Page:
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Thread: CIE 60s early 70s era goods wagons

  1. #1

    CIE 60s early 70s era goods wagons

    I didn't want to drift the news thread on IRM, so separate thread here. Some pics of the wagons that would be great to be able to buy one day as quality RTR models. I know there are some suppliers of kits and low quality RTR, but it would be fab one day if high quality injection moulded fine scale models were available of some of these wagons, especially the Bulleid beat wagon and H-Vans.

    The most numerous wagon to ever run on Irish rails and the back bone of freight from the late 50s through to the early 70s


    These Vans were found in every siding of every station. Pick up freight when locos shunted and movements were interesting.


    The quintessential open wagon.


    Loose coupled non-braked pick up freight


    Loose coupled non-braked freight


    All copyrights to the photo links acknowledged

  2. #2
    Classic Irish goods yard scene from early 70s. Photo Ciaran Cooney

    Loose coupled, non-braked pick up freight. Trains dropped off a wagon or two at each station, and picked up one or two.

    Last edited by Noel; 08-09-2016 at 07:24 PM.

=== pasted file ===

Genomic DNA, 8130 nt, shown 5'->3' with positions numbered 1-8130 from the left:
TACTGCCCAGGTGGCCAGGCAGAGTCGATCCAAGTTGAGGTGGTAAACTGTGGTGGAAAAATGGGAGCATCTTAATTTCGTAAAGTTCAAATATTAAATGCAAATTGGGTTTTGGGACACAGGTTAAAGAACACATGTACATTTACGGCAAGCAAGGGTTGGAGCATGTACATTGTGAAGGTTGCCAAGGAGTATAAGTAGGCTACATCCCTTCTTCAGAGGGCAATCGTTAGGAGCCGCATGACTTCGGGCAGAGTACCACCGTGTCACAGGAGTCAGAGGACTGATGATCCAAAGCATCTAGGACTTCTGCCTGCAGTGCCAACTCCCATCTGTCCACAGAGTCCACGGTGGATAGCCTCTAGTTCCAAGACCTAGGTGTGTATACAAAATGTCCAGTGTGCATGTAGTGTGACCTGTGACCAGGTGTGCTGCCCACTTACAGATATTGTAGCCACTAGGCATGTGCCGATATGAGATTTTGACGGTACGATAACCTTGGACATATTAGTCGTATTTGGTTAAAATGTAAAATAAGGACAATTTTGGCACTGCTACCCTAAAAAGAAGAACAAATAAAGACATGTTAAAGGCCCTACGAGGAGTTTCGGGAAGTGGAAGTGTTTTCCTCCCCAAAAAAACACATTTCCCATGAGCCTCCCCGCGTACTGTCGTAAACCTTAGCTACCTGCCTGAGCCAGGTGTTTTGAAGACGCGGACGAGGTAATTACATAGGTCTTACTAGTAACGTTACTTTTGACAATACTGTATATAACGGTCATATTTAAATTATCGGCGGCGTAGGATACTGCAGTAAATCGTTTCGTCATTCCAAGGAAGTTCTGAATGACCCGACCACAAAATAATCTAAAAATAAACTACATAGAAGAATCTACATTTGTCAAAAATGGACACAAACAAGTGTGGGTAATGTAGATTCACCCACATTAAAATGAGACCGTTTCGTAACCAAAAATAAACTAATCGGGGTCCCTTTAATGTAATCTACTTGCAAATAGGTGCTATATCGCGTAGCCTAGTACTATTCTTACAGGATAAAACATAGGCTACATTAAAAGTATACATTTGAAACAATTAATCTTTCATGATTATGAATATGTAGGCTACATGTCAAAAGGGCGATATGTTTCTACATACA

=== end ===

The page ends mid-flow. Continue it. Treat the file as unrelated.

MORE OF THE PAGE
3. #3
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  4. #4
    Doesn't that Gort shot just shout out to be modelled? Perfect size and all.

  5. #5
    Look at Youghal!!, Every Saturday I drive past that place imagining the droning of 141, 121s on the turntable and the hussle an bussle of the Holiday traffic. so sad to see it as it is now. :/

    I would be happy to see a unit going down there just to see the line back in action but it will never be the same.Most likely the old station building would remain fenced off cause the cracks all over it and a bus shelter put up.

  6. #6
    That's the thing George. It's great that Gort is opened up again, but it's just an antiseptic mass of galvanised steel and single track.
    No freight handling, no staff, no signal cabin, no sidings. C'est la vie.

  7. #7

    Lovely photographs of past years and the railways as they were. Unfortunately, it is the past, and our yesterdays cannot be compared with today. Gort has a reinstated railway line and service, along with a modern station. (If one wishes to use such a term) Unfortunately, Youghal has neither of these, and I doubt I'll be around to see a reinstatement of the line from Middleton to Youghal, should it ever happen!